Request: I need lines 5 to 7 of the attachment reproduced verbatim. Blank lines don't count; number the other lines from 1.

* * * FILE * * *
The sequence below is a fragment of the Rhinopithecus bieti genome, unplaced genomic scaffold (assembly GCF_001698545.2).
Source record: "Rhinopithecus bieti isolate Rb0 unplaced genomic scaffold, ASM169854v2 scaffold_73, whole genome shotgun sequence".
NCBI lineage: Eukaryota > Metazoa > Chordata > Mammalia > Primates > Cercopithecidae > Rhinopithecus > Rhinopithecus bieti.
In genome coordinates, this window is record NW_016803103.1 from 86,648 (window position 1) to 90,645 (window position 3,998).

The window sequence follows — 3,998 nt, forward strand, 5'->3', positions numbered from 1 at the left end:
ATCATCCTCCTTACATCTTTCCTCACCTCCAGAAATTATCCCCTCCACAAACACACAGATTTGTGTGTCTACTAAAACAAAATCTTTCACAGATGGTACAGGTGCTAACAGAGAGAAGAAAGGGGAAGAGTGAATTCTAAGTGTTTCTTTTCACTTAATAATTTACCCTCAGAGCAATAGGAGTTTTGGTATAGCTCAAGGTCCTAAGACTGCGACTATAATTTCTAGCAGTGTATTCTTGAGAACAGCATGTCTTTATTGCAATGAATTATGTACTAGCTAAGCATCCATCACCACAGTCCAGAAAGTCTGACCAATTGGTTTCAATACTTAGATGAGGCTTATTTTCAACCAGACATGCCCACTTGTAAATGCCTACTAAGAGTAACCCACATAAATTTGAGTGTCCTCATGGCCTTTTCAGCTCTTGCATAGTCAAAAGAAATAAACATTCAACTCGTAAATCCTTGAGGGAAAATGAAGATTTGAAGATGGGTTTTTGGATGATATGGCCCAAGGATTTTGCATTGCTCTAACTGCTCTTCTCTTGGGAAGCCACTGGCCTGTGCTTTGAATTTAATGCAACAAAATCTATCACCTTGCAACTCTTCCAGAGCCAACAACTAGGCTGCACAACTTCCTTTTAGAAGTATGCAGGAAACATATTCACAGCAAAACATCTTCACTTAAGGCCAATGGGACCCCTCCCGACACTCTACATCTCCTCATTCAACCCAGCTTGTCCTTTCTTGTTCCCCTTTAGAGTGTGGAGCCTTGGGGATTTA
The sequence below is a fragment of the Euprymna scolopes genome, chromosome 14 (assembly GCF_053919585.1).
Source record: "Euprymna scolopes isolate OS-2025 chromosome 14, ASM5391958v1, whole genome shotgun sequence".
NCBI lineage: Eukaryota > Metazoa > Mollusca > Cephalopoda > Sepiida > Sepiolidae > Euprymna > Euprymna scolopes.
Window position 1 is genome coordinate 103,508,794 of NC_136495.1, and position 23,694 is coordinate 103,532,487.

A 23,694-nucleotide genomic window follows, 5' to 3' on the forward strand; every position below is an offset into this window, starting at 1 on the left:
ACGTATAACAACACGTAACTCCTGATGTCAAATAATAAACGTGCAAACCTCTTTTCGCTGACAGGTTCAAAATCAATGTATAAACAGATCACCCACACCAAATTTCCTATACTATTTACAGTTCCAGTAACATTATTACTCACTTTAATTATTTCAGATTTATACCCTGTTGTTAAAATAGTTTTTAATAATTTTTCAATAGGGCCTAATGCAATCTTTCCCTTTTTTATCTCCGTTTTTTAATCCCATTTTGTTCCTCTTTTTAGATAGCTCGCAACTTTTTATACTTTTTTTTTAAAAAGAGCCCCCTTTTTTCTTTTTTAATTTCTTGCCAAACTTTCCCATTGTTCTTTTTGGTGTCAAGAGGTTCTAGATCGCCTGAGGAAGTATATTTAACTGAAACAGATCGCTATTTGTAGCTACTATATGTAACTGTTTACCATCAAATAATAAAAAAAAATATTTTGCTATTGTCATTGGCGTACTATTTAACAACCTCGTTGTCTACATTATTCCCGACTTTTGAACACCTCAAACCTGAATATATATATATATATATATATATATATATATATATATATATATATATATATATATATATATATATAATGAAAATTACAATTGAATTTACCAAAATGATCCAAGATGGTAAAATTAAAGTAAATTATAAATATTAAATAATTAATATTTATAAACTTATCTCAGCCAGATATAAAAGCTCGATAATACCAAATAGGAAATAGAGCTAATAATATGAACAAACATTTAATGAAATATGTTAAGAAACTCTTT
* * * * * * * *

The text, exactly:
The window sequence follows — 3,998 nt, forward strand, 5'->3', positions numbered from 1 at the left end:
ATCATCCTCCTTACATCTTTCCTCACCTCCAGAAATTATCCCCTCCACAAACACACAGATTTGTGTGTCTACTAAAACAAAATCTTTCACAGATGGTACAGGTGCTAACAGAGAGAAGAAAGGGGAAGAGTGAATTCTAAGTGTTTCTTTTCACTTAATAATTTACCCTCAGAGCAATAGGAGTTTTGGTATAGCTCAAGGTCCTAAGACTGCGACTATAATTTCTAGCAGTGTATTCTTGAGAACAGCATGTCTTTATTGCAATGAATTATGTACTAGCTAAGCATCCATCACCACAGTCCAGAAAGTCTGACCAATTGGTTTCAATACTTAGATGAGGCTTATTTTCAACCAGACATGCCCACTTGTAAATGCCTACTAAGAGTAACCCACATAAATTTGAGTGTCCTCATGGCCTTTTCAGCTCTTGCATAGTCAAAAGAAATAAACATTCAACTCGTAAATCCTTGAGGGAAAATGAAGATTTGAAGATGGGTTTTTGGATGATATGGCCCAAGGATTTTGCATTGCTCTAACTGCTCTTCTCTTGGGAAGCCACTGGCCTGTGCTTTGAATTTAATGCAACAAAATCTATCACCTTGCAACTCTTCCAGAGCCAACAACTAGGCTGCACAACTTCCTTTTAGAAGTATGCAGGAAACATATTCACAGCAAAACATCTTCACTTAAGGCCAATGGGACCCCTCCCGACACTCTACATCTCCTCATTCAACCCAGCTTGTCCTTTCTTGTTCCCCTTTAGAGTGTGGAGCCTTGGGGATTTA
The sequence below is a fragment of the Euprymna scolopes genome, chromosome 14 (assembly GCF_053919585.1).